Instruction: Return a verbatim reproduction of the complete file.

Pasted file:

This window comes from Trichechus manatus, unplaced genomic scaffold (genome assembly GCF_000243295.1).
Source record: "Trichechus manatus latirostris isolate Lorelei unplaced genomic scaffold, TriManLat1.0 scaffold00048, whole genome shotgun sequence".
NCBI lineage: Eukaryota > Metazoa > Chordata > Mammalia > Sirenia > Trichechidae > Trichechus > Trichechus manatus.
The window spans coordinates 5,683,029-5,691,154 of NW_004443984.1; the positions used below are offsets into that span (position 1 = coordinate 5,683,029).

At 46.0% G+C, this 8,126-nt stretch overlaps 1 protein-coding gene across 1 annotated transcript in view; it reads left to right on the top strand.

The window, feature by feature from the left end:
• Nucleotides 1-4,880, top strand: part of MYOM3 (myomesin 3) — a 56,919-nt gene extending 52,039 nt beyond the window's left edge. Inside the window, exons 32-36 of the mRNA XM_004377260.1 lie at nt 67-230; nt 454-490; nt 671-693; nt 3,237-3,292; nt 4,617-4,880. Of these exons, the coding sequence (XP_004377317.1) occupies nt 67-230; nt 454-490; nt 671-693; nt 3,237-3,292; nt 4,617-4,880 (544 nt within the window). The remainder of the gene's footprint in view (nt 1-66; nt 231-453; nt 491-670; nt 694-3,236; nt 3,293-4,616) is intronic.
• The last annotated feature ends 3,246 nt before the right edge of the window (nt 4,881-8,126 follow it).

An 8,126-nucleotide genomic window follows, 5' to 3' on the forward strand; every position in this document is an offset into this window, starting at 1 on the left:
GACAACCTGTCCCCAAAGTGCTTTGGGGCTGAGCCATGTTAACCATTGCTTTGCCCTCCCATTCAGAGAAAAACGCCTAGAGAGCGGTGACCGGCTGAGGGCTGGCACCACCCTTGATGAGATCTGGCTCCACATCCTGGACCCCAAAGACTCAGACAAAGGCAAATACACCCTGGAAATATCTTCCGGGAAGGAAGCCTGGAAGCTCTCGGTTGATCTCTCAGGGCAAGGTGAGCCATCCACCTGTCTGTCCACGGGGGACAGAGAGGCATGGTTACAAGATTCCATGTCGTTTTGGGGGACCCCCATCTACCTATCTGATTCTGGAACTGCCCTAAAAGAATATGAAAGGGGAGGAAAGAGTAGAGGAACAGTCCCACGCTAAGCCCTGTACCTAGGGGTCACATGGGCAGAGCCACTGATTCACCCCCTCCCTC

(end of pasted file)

This window comes from Trichechus manatus, unplaced genomic scaffold (genome assembly GCF_000243295.1).
Source record: "Trichechus manatus latirostris isolate Lorelei unplaced genomic scaffold, TriManLat1.0 scaffold00048, whole genome shotgun sequence".
NCBI lineage: Eukaryota > Metazoa > Chordata > Mammalia > Sirenia > Trichechidae > Trichechus > Trichechus manatus.
The window spans coordinates 5,683,029-5,691,154 of NW_004443984.1; the positions used below are offsets into that span (position 1 = coordinate 5,683,029).

At 46.0% G+C, this 8,126-nt stretch overlaps 1 protein-coding gene across 1 annotated transcript in view; it reads left to right on the top strand.

The window, feature by feature from the left end:
• Nucleotides 1-4,880, top strand: part of MYOM3 (myomesin 3) — a 56,919-nt gene extending 52,039 nt beyond the window's left edge. Inside the window, exons 32-36 of the mRNA XM_004377260.1 lie at nt 67-230; nt 454-490; nt 671-693; nt 3,237-3,292; nt 4,617-4,880. Of these exons, the coding sequence (XP_004377317.1) occupies nt 67-230; nt 454-490; nt 671-693; nt 3,237-3,292; nt 4,617-4,880 (544 nt within the window). The remainder of the gene's footprint in view (nt 1-66; nt 231-453; nt 491-670; nt 694-3,236; nt 3,293-4,616) is intronic.
• The last annotated feature ends 3,246 nt before the right edge of the window (nt 4,881-8,126 follow it).

An 8,126-nucleotide genomic window follows, 5' to 3' on the forward strand; every position in this document is an offset into this window, starting at 1 on the left:
GACAACCTGTCCCCAAAGTGCTTTGGGGCTGAGCCATGTTAACCATTGCTTTGCCCTCCCATTCAGAGAAAAACGCCTAGAGAGCGGTGACCGGCTGAGGGCTGGCACCACCCTTGATGAGATCTGGCTCCACATCCTGGACCCCAAAGACTCAGACAAAGGCAAATACACCCTGGAAATATCTTCCGGGAAGGAAGCCTGGAAGCTCTCGGTTGATCTCTCAGGGCAAGGTGAGCCATCCACCTGTCTGTCCACGGGGGACAGAGAGGCATGGTTACAAGATTCCATGTCGTTTTGGGGGACCCCCATCTACCTATCTGATTCTGGAACTGCCCTAAAAGAATATGAAAGGGGAGGAAAGAGTAGAGGAACAGTCCCACGCTAAGCCCTGTACCTAGGGGTCACATGGGCAGAGCCACTGATTCACCCCCTCCCTC